Members of Riverdale’s Jewish community gathered outside the Russian Mission residential compound on Mosholu Avenue on Sunday morning, chanting as loud as they could, hoping anyone on the other side of the heavily fortified fencing might hear them.
Rabbi Avi Weiss, longtime spiritual leader of the Hebrew Institute of Riverdale (The Bayit), wrapped himself in a tallit and explained the decision to gather at a site that serves more of a residential purpose than a political one.
“Who would have thought that 30 years after the fall of communism, we would once again be standing here in this place, raising the voice of moral conscience?” Rabbi Weiss told the crowd, remembering past Cold War protests from that very spot.
“During those days, we were often asked, ‘Why here? This is not a consulate building. This is not a mission. Why at a residence?’ Our response was simple. We know that the politicians’ and Russian diplomats’ hearts were hardened. But we also knew that by standing here in front of their home, their children would see and hear the protest, and go to their parents and ask with their more innocent hearts: How dare you?’ ”
Later in the afternoon, a large contingent of Ukrainian nationals gathered on the same spot in front of the mission, many arriving in a parade of cars that blared their horns as they drove past the 20-story behemoth. The crowd sang patriotic songs well within earshot of the building, and at one point, emptied bottles of Russian vodka onto the near-frozen ground.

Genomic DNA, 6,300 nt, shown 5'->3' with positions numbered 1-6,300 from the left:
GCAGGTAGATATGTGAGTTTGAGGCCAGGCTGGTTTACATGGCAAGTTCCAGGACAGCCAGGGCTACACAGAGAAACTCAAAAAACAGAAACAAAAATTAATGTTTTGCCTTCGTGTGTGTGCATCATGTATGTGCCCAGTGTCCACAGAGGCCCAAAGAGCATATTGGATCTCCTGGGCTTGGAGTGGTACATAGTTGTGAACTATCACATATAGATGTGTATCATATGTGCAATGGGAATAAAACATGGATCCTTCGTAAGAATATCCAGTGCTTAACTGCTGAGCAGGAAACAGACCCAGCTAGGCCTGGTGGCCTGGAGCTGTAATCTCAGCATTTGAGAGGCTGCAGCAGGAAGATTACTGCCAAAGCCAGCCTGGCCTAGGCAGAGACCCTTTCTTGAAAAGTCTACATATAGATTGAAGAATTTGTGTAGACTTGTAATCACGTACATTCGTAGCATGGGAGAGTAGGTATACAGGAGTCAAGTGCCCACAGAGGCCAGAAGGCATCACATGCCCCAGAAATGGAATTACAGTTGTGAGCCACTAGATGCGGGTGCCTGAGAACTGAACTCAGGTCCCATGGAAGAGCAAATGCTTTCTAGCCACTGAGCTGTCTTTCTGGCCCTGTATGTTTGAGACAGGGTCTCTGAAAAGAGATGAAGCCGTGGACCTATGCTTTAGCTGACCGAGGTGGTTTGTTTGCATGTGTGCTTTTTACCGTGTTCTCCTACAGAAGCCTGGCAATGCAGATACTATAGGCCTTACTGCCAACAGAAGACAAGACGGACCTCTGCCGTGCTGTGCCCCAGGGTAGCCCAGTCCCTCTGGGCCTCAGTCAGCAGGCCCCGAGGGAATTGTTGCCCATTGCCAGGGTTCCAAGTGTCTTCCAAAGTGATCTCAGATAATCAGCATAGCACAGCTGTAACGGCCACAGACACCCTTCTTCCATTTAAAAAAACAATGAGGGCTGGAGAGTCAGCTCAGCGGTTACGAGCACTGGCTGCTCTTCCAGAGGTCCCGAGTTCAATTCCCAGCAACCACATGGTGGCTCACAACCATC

Rabbi Weiss returned to share his support with this group, declaring that everyone within the sound of his voice should all declare themselves as Ukrainians, and stand by the side of a community whose country was being dismantled piece by piece by its aggressive neighbor.
“This morning, 250 people gathered here and I want to send you this message from all of us,” he said. “We stand with you and believe our voices can be heard by the heros in Ukraine who are pushing back the Russians.
“We stand here in freedom; they stand there, their lives are in jeopardy. And I want you know know from the bottom of my heart, you are not alone, we are with you. We all are Ukraine.”
Pointing to the Russian compound, Rabbi Weiss bellowed, “We overcame to Soviets in the past. And we will overcome Putin today.”
The morning rally, organized by the Riverdale Jewish Community Partnership, began with a recitation of Psalm 121.
Those at the rally came “to pray, to lift a voice, to shout, and to send a message that we do not tolerate evil or violence, that we stand with the Ukrainian people,” said The Bayit’s senior rabbi, Steven Exler.
“We’re here, in front of a residents’ building, because it’s this kind of residents’ building that at this moment is being indiscriminately bombed by Putin,” Rabbi Weiss said. “We’re here to tell Putin, you have joined the wicked of the wicked. But as those wicked have been overcome in the past, so too you will be overcome.”
Rabbi Weiss continued: “I as a Jew, who knows that over 1 million Jews were killed during the Holocaust in the Ukraine, including tens of thousands in Babyn Yar, I declare and I ask you to declare, ‘I am a Ukrainian’.”
“When Natan Sharansky came from the gulag, his first speech in the west was here in Riverdale,” Rabbi Weiss said, relating that the KGB would show Sharansky film of protests in Riverdale and around the world, “and they would look at Natan and they would mock him and say — they’re going to free you? They’re just a bunch of students and housewives. But students and housewives freed Natan, freed Soviet Jewry. … Mr. Putin, you will be overcome.”
“Who knows what this crazy man will do next,” Rabbi Weiss concluded. “The whole world is a narrow bridge — but don’t be afraid. Be resolute, be strong. The sun will rise, the light will shine and the world will know real hallelujah, real peace till the end of days.”
The Jewish Star contributed to this report.